6/17/2011 2:37 PM ET|
How to complain and win
When you have a problem with a company's product or service, there are right and wrong ways to try to get it solved.
I pride myself on being an effective complainer. But AT&T almost brought me to my knees.
The details are too convoluted (and boring) to dwell upon at length, but the short version is this: My home office phone number got swiped by another carrier. For three long weeks, AT&T promised, and repeatedly failed, to get my number back.
I spent hours with AT&T's call-center representatives in the Philippines, all of whom cheerfully assured me they could solve my problem. None actually did.
Social media came to my rescue. I finally blogged about the matter and sent a link to an AT&T media representative who deals with bloggers. At the same time, my blog post went out on Twitter. Shortly thereafter, I heard back from both the media rep and one of AT&T's Twitter specialists.
It took a few more days, but I got my number back.
Getting a problem fixed shouldn't be so hard, but that's life in this modern world. Corporations pour millions of dollars into advertising campaigns to lure new customers, then fumble the follow-throughs. Customer service doesn't directly create revenue, so too many companies tighten the purse strings and cheap out on the call centers that have to deal with people when the product or service malfunctions.
Some companies are even learning how to use social media to thwart, rather than help, complainers. Tweet or post about a problem, as I did, and their social media representatives will publicly apologize, promise to help -- only to do nothing. The idea is to shut up the complainer rather than solve the problem.
So how do you get a problem solved? You need to complain effectively and tenaciously follow through even when companies drop the ball. Here's how to do it:
- Pick your battles. In many cases, you'll have to invest considerable time and effort to wring what you want out of a dysfunctional customer-service system. It may not be worth the stress. If you're on the fence, review your own role in the mess. Did you expect five-star service from a two-star hotel? Or order something from an online retailer without checking its reputation and return policies? Sometimes it makes more sense to chalk up a bad experience as a lesson learned and move on.
- Know your rights. If the product or service involves a contract, warranty or guaranty, scour the fine print that came with it. You aren't required to limit yourself to the remedies prescribed in these documents, but you should at least know what the company promised. You also should find out who regulates the company, and whether you have additional consumer rights under federal or state law. If you're dealing with a collection agency, for example, you should check out the Federal Trade Commission's summary of the Fair Debt Collection Practices Act as well as your state's laws regarding collections. If you used a credit card for the transaction, you may have additional protections, such as extended warranties, and at the very least you'll have a third party that may be able to help you resolve a dispute.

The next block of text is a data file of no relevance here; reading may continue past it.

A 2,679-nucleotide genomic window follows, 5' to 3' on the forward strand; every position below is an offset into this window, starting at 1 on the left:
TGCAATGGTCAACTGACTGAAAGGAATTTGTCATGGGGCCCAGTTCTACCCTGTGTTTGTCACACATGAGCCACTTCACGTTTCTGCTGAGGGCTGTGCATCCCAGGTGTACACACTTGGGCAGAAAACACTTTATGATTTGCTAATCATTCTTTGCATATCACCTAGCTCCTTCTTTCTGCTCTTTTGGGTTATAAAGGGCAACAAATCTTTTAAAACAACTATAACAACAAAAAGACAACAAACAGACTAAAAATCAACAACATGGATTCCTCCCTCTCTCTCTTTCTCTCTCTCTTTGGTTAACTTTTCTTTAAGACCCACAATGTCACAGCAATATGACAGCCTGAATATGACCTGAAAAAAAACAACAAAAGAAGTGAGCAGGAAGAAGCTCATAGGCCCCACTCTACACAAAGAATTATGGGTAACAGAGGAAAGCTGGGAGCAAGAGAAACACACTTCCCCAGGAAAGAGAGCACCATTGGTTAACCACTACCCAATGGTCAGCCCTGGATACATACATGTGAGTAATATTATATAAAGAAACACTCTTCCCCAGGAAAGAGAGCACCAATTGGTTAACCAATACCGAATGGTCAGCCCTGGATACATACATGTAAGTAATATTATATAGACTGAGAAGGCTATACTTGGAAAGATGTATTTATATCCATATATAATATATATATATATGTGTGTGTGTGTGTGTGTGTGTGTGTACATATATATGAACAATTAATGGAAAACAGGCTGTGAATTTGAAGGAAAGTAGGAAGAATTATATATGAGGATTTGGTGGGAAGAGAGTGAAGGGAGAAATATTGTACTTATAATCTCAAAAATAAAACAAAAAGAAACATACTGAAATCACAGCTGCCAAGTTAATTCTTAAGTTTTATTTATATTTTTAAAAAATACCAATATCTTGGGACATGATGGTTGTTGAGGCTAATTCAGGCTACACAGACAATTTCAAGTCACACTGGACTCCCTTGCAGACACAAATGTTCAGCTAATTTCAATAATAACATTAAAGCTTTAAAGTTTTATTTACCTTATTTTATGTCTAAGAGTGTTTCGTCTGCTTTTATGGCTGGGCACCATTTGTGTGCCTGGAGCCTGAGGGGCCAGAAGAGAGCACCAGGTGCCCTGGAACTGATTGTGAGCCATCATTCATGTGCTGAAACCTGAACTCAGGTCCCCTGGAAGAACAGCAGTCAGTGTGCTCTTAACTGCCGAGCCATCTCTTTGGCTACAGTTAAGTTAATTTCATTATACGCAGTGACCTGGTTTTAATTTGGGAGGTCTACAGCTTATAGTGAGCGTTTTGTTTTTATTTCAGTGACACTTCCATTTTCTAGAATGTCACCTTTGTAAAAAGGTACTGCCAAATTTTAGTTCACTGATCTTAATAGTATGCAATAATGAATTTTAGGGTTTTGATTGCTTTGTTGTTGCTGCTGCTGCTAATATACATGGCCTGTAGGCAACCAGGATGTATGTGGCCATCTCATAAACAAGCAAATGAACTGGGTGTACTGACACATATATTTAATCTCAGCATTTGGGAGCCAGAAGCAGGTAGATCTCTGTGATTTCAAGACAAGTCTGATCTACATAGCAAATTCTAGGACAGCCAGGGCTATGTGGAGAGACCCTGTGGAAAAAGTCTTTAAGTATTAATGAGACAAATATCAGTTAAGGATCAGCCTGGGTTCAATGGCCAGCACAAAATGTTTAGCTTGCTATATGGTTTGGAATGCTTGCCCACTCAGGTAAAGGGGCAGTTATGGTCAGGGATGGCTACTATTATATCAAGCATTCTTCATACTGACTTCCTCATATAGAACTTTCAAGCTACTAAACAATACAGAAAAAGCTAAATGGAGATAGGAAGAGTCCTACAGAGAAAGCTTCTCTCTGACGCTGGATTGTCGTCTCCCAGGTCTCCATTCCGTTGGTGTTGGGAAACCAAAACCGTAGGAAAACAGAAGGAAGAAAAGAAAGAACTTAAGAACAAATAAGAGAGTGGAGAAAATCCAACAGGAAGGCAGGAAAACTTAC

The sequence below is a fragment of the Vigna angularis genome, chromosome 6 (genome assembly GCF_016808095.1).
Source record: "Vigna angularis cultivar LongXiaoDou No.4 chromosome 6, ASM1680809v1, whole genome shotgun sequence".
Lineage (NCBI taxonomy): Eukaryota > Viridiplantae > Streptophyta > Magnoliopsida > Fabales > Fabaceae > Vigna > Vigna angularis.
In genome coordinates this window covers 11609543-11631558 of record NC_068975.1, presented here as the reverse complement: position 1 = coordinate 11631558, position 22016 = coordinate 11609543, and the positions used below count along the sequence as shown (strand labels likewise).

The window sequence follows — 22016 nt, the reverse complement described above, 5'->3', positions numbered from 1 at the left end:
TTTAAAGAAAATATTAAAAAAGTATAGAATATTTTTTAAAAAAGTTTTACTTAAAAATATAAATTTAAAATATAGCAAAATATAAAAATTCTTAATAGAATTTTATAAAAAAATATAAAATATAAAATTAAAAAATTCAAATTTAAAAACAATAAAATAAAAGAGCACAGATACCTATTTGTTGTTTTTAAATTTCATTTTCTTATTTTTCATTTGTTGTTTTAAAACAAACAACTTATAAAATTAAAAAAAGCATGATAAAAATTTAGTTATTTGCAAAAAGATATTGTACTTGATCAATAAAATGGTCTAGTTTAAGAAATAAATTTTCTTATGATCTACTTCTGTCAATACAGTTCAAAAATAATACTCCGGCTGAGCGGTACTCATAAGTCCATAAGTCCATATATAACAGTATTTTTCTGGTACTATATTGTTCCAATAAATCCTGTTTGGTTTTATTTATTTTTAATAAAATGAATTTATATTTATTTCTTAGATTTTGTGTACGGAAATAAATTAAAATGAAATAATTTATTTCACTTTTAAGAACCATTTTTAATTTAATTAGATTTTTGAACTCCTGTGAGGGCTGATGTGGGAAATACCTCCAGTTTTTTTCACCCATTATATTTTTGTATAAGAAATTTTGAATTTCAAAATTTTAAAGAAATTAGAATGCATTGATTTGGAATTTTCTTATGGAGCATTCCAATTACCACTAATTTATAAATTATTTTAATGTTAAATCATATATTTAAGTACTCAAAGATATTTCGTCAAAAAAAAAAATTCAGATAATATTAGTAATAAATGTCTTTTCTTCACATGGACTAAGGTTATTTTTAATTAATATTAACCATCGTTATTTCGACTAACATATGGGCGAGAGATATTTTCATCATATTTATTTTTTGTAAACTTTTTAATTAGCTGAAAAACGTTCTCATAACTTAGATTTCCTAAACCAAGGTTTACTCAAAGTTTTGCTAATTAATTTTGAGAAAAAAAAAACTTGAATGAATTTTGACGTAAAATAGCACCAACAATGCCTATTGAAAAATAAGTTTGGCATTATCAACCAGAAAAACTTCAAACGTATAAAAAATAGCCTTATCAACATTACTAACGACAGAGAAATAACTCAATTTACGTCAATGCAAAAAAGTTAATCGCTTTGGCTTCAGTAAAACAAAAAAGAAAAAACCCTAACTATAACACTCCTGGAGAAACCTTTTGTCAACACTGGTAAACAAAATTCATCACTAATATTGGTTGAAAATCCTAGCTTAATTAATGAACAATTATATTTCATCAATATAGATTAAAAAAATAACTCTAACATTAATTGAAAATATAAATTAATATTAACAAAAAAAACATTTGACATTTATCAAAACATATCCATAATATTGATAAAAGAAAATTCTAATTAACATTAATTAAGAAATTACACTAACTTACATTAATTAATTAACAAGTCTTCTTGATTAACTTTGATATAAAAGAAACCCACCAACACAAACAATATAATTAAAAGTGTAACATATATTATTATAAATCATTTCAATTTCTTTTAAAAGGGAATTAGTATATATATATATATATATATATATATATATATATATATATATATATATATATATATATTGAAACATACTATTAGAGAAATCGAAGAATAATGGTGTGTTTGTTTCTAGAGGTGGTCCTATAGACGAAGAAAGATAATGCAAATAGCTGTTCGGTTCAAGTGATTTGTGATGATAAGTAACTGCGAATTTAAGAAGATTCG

- Get a human. Serious customer-service problems can't be solved by computers, yet companies increasingly try to foist you off onto their automated systems because it saves them money. Many of these systems are poorly designed, and some are downright hostile. I recently ran into one of the latter -- a billing service for physicians called Consultants for Pathology and Laboratory Medical Services that hangs up on you if you dial "0" trying to connect to a human being. I had to call back several times and try different options until I hit on one that connected me to a person. Websites such as GetHuman can help you do an end run around bigger companies' customer-thwarting phone systems.
- Be concise, clear and calm. The company may have ticked you off seven ways from Sunday, but enumerating each and every one of its faults will make you sound like a crank. So will overt displays of anger, including cursing, yelling and calling the rep names. Find your inner happy place, stay calm and get to the point. State precisely what the problem is and how you'd like it fixed. If you're writing an email or letter, use proper spelling, grammar and punctuation; if you can't manage that, ask a friend who's a good writer to do it for you. A communication filled with misspellings and typos is a lot easier to dismiss than one that looks as if it came from an educated person who appears reasonable and sufficiently intelligent to cause real trouble if not placated.